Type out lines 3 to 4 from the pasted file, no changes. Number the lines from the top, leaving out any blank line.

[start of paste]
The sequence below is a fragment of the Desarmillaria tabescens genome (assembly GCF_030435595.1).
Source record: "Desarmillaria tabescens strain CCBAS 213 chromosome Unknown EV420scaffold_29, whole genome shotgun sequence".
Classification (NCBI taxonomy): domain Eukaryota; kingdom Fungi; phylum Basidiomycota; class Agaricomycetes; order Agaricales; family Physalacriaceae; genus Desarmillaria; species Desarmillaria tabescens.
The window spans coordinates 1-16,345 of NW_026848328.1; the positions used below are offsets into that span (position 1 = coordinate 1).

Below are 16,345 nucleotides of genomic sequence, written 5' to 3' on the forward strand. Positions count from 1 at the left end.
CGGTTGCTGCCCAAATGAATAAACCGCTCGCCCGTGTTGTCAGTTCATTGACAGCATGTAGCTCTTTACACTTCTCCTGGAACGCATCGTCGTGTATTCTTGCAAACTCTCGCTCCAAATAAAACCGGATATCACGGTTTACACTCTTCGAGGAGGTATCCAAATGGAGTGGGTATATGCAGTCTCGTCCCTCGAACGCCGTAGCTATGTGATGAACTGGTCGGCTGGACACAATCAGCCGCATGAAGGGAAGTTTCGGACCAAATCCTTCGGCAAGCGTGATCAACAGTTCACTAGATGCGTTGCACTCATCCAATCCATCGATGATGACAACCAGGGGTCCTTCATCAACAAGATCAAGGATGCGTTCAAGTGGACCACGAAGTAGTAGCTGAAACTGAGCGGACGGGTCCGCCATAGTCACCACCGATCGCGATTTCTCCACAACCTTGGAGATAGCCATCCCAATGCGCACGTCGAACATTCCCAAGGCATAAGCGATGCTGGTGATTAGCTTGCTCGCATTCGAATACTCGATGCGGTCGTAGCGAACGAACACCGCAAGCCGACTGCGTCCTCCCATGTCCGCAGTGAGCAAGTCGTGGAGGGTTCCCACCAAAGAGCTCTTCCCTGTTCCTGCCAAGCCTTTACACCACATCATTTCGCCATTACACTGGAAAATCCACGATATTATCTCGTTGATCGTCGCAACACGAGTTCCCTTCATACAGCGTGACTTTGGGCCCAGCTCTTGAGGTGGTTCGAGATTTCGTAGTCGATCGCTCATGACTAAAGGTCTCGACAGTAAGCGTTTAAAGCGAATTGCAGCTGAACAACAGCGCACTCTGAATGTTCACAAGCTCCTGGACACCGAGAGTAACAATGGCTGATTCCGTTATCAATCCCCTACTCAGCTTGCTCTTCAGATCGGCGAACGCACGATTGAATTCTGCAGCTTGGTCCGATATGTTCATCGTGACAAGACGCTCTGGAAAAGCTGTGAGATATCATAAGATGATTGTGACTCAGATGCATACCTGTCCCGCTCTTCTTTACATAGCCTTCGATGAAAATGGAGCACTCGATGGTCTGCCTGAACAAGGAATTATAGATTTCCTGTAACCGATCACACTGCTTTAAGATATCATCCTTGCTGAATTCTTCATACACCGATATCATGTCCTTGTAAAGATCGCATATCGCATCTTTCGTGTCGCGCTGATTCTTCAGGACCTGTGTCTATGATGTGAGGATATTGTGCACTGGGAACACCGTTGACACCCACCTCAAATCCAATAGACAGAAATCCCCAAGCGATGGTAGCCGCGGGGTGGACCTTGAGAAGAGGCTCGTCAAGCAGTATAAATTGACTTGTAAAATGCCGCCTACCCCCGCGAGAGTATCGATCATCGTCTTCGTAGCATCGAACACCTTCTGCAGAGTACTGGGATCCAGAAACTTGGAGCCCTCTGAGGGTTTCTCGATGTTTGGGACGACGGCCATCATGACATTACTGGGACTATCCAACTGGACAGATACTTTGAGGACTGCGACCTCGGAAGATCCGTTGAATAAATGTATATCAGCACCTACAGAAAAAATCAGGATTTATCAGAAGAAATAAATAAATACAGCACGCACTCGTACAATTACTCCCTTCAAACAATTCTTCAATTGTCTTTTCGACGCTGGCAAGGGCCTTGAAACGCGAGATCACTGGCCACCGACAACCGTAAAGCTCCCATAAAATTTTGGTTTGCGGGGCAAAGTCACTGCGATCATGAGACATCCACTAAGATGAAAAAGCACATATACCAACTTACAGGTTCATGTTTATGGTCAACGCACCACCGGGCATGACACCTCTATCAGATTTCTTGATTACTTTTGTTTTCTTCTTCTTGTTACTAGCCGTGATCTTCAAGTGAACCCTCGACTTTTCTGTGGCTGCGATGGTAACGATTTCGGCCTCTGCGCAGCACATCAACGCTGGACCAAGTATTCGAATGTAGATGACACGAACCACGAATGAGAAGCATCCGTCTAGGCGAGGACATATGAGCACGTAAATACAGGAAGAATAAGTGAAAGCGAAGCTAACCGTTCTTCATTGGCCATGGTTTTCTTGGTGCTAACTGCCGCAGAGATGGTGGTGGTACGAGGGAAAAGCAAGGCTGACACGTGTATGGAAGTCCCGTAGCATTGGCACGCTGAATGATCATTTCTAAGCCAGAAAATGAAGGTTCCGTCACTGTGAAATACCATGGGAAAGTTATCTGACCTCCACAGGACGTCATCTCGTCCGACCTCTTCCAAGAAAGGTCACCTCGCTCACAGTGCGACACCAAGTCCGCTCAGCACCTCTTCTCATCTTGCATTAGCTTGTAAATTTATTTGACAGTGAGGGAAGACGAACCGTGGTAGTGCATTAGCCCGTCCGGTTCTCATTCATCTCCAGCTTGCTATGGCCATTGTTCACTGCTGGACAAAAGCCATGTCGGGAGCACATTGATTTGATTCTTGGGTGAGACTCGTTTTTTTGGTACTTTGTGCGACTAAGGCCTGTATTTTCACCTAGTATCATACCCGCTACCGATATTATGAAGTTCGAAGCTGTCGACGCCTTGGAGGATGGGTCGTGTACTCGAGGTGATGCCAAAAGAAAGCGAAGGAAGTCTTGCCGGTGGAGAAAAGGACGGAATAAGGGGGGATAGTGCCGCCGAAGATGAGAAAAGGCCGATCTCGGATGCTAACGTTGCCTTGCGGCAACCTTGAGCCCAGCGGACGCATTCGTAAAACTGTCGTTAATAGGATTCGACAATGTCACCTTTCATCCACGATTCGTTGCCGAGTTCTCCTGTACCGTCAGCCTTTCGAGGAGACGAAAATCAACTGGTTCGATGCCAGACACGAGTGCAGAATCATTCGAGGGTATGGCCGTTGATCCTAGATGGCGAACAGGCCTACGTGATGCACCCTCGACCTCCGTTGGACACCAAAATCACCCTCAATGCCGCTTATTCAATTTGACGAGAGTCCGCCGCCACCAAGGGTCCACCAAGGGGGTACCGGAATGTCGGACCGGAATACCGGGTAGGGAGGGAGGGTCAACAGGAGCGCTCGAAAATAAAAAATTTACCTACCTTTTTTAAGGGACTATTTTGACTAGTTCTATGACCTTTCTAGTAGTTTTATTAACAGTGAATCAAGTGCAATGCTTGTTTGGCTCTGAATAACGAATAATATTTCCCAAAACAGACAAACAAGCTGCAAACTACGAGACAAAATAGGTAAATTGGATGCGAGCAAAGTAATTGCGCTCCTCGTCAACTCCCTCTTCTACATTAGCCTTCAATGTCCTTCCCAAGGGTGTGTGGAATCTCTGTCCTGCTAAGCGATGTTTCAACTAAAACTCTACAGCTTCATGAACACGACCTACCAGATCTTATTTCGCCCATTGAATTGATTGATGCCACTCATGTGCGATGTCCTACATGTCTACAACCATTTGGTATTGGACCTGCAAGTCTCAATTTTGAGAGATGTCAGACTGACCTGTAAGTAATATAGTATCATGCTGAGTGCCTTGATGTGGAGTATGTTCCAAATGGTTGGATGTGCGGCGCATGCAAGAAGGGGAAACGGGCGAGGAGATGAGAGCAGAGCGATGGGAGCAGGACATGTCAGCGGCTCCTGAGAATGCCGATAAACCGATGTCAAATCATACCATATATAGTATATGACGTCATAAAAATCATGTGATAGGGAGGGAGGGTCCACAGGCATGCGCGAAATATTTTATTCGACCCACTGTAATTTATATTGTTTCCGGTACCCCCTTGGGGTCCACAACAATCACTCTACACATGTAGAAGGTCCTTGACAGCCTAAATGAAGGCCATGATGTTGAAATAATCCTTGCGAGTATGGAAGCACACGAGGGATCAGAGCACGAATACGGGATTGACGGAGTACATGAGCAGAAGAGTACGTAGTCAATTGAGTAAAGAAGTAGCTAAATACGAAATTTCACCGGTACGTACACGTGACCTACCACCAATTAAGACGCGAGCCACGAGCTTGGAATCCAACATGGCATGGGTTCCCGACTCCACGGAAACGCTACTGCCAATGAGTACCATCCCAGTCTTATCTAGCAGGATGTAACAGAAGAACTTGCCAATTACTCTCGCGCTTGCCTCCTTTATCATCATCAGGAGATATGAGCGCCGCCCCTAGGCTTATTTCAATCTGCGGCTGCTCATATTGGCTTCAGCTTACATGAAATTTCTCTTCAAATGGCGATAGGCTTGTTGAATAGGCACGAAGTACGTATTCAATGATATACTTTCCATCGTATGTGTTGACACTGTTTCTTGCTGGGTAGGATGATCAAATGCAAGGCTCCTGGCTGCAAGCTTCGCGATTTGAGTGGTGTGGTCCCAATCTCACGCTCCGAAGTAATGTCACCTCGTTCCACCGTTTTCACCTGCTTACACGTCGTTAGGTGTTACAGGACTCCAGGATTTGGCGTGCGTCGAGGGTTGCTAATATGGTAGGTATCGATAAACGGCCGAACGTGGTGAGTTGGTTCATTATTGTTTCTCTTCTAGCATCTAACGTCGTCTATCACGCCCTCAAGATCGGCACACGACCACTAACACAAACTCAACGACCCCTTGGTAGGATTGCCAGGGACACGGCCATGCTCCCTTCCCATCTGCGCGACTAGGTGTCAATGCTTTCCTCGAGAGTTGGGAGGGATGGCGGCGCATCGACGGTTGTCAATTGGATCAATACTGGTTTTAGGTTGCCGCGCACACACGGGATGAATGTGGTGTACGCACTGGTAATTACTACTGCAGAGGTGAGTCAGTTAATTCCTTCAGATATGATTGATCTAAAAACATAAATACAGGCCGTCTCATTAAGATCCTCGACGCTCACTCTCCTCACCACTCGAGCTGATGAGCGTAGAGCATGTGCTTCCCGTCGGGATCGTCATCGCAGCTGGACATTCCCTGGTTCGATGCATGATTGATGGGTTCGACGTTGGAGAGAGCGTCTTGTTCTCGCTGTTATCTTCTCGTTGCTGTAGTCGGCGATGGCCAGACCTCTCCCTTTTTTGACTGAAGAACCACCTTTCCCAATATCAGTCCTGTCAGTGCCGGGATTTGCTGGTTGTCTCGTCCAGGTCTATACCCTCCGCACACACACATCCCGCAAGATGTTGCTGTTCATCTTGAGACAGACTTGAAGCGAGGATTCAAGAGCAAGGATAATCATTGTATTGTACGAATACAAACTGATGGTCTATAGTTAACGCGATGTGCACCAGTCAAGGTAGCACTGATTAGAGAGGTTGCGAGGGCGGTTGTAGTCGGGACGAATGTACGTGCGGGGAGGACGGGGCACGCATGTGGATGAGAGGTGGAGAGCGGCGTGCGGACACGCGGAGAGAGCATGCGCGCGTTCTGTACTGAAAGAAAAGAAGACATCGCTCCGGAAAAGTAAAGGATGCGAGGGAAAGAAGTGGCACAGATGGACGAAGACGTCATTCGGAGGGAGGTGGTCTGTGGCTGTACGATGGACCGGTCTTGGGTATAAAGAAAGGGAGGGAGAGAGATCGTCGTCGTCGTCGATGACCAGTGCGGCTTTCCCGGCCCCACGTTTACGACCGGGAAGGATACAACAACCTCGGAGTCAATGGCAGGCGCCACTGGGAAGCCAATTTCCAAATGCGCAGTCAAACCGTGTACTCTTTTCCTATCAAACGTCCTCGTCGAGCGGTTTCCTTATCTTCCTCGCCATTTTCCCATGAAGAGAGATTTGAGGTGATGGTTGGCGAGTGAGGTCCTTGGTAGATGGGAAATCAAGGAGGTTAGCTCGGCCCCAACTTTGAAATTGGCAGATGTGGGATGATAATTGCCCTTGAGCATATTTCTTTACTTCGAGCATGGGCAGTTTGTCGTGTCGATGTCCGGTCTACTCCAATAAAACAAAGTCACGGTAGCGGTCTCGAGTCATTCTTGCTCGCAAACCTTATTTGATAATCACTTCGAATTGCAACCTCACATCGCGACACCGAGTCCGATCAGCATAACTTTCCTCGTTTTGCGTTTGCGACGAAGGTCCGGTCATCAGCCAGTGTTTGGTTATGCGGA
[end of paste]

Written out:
Classification (NCBI taxonomy): domain Eukaryota; kingdom Fungi; phylum Basidiomycota; class Agaricomycetes; order Agaricales; family Physalacriaceae; genus Desarmillaria; species Desarmillaria tabescens.
The window spans coordinates 1-16,345 of NW_026848328.1; the positions used below are offsets into that span (position 1 = coordinate 1).